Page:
I’ve been holding on to Tim Parks’ essay, “Trapped Inside the Novel“, published a while ago on the New York Review of Books blog, for a bit now, hoping I’d be able to formulate a more sensible response than, “What he said!” Here’s what I came up with.
Responding to David Shields’ Reality Hunger, Parks wonders how many readers have experienced fatigue about the traditional realist novel — the sense that the “large novel, a work essentially conventional in its structure and brand of realism, that weaves together the lives of its characters over a number of years” is a bit played out. Like Shields, Parks asks whether contemporary life hasn’t changed in ways that render this mode of storytelling “largely irrelevant”.
It seems to me that some of the frustration Parks is expressing is linked to what James Wood called “hysterical realism,” the sort of highly contrived, almost stylized realism of contemporary novels. Wood’s critique of White Teeth (whether it’s fairly applied to Zadie Smith’s novel or not) argues that in contemporary realist novels, “the existence of vitality is mistaken for the drama of vitality” — that is, authors are so busy devising plots and subplots and parallels and symbols that their work becomes “evasive of reality while borrowing from realism itself”.
But Parks is also identifying a deeper issue — it’s not just that “the big contemporary novel is a perpetual-motion machine that appears to have been embarrassed into velocity,” as Woods puts it, but that the form itself may be ill-suited to the way we experience the world:
My problem with the grand traditional novel—or rather traditional narrative in general, short stories included—is the vision of character, the constant reinforcement of a fictional selfhood that accumulates meaning through suffering and the overcoming of suffering. . . . The variety of stories told in the novel is indeed remarkable, but the tendency to reinforce in the reader the habit of projecting his or her life as a meaningful story, a narrative that will very likely become a trap, leading to inevitable disappointment followed by the much-prized (and I suspect overrated) wisdom of maturity, is nigh on universal. Likewise, and intrinsic to this approach, is the invitation to shift our attention away from the moment, away from any real savoring of present experience, toward the past that brought us to this point and the future that will likely result. The present is allowed to have significance only in so far as it constitutes a position in a story line. Intellect, analysis, and calculation are privileged over sense and immediate perception; the whole mind is pushed toward the unceasing construction of meaning, of narrative intelligibility, of underlying structure, without which life is assumed to be unimaginable or unbearable.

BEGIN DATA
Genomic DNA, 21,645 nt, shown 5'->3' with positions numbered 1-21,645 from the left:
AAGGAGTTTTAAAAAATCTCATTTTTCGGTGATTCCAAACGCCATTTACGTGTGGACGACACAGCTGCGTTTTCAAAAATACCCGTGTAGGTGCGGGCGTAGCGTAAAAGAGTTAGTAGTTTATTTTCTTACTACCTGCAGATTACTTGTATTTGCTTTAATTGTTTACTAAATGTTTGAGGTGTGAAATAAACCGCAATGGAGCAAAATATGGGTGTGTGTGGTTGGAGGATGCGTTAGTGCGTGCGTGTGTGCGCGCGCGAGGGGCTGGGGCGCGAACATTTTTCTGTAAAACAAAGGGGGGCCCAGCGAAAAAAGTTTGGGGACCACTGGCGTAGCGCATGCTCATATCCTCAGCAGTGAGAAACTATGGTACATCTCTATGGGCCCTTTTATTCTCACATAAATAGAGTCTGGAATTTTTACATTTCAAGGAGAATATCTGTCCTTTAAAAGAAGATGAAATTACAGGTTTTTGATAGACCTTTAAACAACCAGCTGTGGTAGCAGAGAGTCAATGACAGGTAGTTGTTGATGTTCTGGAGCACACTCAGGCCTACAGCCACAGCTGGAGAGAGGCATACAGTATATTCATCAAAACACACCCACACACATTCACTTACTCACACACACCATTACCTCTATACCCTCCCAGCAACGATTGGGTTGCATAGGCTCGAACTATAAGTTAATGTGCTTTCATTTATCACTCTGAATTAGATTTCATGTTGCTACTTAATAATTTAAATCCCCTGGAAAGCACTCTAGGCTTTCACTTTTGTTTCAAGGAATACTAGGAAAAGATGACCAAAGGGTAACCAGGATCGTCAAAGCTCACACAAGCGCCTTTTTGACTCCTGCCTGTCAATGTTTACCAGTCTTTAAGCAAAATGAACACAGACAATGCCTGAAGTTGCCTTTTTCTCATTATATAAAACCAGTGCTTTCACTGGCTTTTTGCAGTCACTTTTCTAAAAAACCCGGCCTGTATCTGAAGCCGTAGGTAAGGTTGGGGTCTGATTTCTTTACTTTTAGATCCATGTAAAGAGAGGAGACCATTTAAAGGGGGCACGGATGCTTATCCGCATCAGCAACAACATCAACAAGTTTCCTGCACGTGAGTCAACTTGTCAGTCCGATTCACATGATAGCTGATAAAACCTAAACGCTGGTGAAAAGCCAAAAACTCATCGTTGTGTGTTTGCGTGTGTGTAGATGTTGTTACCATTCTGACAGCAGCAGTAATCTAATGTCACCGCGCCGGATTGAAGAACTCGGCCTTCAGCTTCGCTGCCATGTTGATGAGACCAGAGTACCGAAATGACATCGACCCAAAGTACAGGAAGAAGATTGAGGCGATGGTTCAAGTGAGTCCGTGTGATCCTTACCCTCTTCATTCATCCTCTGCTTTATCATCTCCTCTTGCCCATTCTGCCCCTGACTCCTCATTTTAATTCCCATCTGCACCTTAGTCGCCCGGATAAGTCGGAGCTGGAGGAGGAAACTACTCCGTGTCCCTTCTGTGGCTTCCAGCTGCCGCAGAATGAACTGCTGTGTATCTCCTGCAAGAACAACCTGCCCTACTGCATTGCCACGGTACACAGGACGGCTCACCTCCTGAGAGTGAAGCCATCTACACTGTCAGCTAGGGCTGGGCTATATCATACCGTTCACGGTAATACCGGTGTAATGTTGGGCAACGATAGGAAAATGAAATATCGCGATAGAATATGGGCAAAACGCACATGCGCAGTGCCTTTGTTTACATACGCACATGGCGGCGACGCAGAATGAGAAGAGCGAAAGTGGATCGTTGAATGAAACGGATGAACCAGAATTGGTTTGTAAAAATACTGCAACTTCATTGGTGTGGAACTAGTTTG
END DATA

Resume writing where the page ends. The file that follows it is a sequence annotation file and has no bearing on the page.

In some regard, this skepticism toward a fixed self, toward conventional trajectories of achievement, was just what Modernist literature was wrestling with a hundred years ago. But obviously writers like Woolf and Joyce weren’t able to entirely solve the problem, as it persists today, both within literature and in daily life. For the Modernists, it was the trauma of WWI that shattered their faith in conventional narrative forms, and I think today it’s a hundred smaller fractures: recession, government shutdown, rape culture, drone strikes, WikiLeaks and PRISM — you name it, the list goes on. In the face of these realities, the idea that we can put our faith in “the unceasing construction of meaning, of narrative intelligibility, of underlying structure” seems almost absurd.Parks isn’t suggesting we smash the system of the realist novel altogether, nor is he proposing some other edifice to be erected in its place. But I agree with his conclusion that, for many people, the way we live our lives today calls into question some of the underlying assumptions and values that come along with traditional novelistic storytelling, and I suspect alternatives will emerge — if they haven’t already. I don’t have any clear sense what they look like, but I have the feeling they’ll be increasingly intertextual, hypertextual, and interstitial.